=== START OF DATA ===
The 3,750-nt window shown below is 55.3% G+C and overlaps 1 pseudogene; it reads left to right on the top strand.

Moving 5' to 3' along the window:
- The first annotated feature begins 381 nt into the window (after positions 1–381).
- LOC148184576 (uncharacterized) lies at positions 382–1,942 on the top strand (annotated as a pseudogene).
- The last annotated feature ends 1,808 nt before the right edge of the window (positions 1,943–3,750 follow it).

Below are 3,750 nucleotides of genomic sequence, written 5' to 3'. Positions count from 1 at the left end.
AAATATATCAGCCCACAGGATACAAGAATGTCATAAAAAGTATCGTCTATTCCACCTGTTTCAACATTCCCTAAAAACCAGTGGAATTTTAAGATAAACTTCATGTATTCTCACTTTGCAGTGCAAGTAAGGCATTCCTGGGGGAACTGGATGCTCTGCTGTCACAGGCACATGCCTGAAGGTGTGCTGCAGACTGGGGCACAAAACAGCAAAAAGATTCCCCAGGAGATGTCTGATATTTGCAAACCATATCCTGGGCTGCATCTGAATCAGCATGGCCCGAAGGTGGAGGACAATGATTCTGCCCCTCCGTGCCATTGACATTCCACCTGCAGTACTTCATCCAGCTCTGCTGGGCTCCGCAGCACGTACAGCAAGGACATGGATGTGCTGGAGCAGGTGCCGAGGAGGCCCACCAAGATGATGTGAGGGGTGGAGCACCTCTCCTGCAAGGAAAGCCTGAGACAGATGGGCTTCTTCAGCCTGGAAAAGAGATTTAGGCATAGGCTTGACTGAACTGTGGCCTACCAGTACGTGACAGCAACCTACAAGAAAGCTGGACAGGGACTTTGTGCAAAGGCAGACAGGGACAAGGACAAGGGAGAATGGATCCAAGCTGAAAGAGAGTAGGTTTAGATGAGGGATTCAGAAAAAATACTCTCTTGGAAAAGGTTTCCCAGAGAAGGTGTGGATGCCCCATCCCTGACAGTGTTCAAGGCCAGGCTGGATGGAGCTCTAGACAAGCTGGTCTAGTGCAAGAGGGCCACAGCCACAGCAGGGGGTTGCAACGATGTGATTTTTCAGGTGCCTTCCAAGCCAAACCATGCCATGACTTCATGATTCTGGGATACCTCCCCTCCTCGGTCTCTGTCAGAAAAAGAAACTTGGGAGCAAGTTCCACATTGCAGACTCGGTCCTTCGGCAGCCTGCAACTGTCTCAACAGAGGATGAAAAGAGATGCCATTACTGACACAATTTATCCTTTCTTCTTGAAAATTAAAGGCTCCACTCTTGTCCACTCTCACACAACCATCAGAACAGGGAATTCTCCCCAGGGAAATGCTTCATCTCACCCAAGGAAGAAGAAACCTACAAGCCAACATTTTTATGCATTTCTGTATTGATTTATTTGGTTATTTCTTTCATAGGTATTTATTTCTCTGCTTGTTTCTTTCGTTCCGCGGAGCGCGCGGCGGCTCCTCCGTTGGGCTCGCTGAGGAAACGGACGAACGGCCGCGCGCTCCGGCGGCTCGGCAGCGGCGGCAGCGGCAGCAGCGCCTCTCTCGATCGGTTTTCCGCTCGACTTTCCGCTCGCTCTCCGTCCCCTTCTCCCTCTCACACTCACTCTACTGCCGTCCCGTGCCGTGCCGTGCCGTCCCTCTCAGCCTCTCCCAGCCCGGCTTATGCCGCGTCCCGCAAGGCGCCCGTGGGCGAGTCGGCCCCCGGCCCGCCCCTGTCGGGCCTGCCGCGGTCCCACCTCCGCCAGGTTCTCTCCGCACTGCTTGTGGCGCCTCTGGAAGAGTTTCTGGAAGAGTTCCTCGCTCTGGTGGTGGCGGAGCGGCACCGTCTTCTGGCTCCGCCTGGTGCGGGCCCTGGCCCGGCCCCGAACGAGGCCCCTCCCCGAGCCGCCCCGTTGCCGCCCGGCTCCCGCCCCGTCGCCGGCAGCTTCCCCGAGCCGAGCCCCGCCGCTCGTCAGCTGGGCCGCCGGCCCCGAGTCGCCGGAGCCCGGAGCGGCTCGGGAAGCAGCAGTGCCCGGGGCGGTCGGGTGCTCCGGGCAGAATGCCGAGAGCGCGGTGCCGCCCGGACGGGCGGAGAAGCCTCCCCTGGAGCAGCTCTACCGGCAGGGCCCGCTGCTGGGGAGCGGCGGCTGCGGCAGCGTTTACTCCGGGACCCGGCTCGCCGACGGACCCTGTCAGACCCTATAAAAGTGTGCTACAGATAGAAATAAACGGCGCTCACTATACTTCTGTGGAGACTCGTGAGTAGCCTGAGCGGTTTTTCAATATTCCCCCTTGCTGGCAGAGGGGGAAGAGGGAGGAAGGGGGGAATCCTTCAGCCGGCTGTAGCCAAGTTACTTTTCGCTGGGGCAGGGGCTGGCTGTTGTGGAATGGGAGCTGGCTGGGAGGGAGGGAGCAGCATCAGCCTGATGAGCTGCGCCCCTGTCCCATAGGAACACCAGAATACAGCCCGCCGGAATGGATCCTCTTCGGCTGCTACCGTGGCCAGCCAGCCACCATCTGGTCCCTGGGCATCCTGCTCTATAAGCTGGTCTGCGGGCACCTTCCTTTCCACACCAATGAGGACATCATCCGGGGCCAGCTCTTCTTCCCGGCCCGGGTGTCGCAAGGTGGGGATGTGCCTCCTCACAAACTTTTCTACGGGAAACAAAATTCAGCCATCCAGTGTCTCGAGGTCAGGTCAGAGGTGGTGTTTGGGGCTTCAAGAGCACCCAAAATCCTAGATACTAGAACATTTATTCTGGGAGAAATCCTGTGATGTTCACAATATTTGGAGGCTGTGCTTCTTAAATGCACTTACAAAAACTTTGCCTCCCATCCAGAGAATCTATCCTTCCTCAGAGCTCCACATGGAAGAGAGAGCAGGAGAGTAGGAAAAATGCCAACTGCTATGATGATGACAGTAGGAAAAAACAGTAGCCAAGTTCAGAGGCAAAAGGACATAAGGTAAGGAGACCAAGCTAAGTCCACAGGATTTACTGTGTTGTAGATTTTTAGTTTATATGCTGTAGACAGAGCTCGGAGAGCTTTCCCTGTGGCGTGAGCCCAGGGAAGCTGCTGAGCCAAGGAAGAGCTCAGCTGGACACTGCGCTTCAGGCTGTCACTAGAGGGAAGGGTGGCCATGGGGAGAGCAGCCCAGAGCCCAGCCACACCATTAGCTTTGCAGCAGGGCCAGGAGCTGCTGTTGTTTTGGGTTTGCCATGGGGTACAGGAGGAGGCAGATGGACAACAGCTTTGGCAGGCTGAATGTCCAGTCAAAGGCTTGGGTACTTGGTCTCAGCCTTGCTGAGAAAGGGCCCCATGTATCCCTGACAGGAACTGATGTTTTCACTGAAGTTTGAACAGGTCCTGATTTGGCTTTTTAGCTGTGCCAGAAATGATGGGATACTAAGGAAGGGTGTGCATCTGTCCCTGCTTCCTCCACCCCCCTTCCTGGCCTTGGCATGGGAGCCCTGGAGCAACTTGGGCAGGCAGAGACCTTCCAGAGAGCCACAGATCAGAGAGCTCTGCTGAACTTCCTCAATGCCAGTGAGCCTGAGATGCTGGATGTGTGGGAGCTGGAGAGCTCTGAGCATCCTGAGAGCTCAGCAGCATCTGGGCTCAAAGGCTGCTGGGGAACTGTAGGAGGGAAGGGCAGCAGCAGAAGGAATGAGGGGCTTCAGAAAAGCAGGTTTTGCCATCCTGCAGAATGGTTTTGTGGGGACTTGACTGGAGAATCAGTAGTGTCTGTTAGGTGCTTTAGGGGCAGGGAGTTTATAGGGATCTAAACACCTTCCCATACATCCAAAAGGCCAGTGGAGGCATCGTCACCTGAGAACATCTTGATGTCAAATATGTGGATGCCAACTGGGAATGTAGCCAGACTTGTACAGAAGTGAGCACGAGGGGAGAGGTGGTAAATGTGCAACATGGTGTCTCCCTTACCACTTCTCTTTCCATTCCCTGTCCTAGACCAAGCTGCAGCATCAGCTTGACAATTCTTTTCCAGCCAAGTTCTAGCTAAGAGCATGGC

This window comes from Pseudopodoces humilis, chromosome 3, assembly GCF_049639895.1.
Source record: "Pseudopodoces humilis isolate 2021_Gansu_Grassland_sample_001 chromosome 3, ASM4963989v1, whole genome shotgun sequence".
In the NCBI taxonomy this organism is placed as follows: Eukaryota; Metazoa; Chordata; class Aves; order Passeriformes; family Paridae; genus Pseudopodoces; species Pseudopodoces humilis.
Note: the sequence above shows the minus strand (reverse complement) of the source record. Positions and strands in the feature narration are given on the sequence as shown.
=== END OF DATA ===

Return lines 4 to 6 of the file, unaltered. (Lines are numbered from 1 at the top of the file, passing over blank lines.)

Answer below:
- LOC148184576 (uncharacterized) lies at positions 382–1,942 on the top strand (annotated as a pseudogene).
- The last annotated feature ends 1,808 nt before the right edge of the window (positions 1,943–3,750 follow it).

Below are 3,750 nucleotides of genomic sequence, written 5' to 3'. Positions count from 1 at the left end.